Lambrusco Grasparossa: the events in the province of Modena

Discover the peculiarities of Lambrusco Grasparossa and the events dedicated to this product in the Terre di Castelli in the province of Modena

lambrusco grasparossa terre di castelli

Lambrusco Grasparossa is one of the leading products of the Terre di Castelli: light, fresh, sparkling, excellent paired with the tasty dishes of Modena. A wine with an ancient history, protagonist of events and festivals that celebrate its importance.

Ruby red, almost purple color. "Lively and evanescent" froth. Bubbles that tickle the palate. If you have tasted a good glass of Lambrusco Grasparossa you will surely remember these characteristics. Tell the truth: you were pleasantly surprised, weren’t you?

Lambrusco Grasparossa is the variety of Lambrusco native to the Terre di Castelli, in the province of Modena, in particular of the grapevines on the hills of Castelvetro di Modena. It is not alone: the Lambrusco family also includes the Sorbara (lighter and more acidic), the Salamino di Santa Croce and the Lambrusco di Modena.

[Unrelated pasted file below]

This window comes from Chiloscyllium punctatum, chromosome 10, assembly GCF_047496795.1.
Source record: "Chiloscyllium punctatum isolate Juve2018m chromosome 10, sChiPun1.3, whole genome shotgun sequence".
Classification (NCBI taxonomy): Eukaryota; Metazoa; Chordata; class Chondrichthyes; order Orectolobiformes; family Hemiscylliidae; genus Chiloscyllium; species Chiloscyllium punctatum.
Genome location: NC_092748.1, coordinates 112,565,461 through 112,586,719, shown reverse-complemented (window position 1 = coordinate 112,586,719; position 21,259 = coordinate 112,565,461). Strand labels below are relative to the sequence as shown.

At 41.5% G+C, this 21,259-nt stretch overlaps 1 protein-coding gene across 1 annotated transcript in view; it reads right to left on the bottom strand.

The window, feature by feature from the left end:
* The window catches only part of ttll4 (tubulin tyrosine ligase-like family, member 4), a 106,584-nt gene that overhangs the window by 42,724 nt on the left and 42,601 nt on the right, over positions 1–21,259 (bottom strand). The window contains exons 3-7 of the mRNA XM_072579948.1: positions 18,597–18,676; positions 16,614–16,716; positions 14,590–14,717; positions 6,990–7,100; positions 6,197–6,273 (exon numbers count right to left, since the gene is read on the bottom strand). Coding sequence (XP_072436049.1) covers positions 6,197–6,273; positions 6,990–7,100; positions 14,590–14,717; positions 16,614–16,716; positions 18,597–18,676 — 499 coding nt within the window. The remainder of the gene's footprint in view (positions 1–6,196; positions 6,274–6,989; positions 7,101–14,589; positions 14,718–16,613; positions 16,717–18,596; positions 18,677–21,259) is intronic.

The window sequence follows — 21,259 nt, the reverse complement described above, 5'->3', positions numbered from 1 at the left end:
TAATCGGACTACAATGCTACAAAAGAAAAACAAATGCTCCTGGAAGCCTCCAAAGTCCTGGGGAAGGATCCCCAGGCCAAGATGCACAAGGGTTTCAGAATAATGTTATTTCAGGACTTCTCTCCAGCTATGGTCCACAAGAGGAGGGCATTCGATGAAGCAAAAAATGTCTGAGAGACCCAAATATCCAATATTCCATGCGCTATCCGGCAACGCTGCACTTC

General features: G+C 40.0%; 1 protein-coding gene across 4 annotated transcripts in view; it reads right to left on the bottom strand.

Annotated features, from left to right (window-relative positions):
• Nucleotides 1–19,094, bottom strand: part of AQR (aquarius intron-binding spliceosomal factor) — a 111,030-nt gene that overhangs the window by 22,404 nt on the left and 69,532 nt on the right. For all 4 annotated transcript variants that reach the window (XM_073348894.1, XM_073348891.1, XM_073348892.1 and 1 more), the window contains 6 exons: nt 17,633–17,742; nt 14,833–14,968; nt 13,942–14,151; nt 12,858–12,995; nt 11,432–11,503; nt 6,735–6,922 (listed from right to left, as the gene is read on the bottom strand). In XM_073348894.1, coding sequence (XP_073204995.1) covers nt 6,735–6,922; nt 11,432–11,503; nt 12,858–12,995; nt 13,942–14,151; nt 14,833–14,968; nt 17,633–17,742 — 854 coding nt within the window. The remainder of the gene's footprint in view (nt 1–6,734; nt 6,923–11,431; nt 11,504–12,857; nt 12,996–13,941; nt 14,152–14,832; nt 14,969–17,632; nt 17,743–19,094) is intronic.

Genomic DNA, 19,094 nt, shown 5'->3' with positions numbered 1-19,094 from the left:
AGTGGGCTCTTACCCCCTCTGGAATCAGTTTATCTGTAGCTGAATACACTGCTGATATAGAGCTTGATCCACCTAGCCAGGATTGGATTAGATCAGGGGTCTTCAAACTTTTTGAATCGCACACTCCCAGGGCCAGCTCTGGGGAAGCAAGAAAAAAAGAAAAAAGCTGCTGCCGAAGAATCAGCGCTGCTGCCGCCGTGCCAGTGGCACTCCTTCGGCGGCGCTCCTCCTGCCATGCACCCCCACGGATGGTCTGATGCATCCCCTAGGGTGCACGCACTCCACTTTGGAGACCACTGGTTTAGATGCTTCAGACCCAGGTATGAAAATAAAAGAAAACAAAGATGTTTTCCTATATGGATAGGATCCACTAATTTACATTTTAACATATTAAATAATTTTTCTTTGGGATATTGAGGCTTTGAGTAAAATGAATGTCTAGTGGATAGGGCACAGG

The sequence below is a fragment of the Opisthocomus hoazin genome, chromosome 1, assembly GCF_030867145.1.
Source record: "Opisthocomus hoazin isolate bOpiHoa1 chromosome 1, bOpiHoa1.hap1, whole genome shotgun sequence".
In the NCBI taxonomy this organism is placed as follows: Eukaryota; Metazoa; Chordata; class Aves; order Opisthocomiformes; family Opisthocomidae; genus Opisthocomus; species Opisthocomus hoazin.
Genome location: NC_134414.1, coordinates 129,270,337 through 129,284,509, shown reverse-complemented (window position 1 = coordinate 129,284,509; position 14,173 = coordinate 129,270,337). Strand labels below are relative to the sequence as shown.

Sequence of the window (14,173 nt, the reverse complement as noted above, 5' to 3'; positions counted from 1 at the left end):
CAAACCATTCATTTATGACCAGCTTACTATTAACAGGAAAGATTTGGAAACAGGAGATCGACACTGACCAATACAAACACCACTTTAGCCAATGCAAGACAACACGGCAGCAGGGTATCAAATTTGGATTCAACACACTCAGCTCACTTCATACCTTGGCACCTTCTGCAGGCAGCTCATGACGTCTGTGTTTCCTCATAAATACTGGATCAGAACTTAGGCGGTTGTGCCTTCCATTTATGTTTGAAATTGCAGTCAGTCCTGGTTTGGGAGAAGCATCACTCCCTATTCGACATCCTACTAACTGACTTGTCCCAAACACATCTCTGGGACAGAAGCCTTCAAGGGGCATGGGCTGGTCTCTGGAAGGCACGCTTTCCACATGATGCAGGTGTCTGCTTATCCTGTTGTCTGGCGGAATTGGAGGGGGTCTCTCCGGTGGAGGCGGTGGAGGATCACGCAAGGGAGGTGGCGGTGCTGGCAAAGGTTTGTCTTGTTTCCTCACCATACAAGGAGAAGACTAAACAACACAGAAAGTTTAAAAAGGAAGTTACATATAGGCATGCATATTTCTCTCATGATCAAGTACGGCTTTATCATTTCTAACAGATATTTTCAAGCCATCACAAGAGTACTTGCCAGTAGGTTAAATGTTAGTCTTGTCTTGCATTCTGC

One thing, however, unites all these products: for a long time in the collective imagination they have been judged wines of little prestige. So sparkling and light, Lambrusco has little to do with the body and robustness of wines considered more valuable. Yet over time, common opinion has changed.

The revenge of sparkling wine

Let's go back to the good glass of Lambrusco Grasparossa with which we started. Imagine sitting at a table spread with the most popular specialties of the hills of Modena: cold cuts, gnocco and crescentine, first courses of fresh pasta, zampone ... your mouth is already watering, we know! Try to pair it with one of those famous full-bodied wines we mentioned, and you will not be so satisfied. On the contrary, you will feel rather weighed down.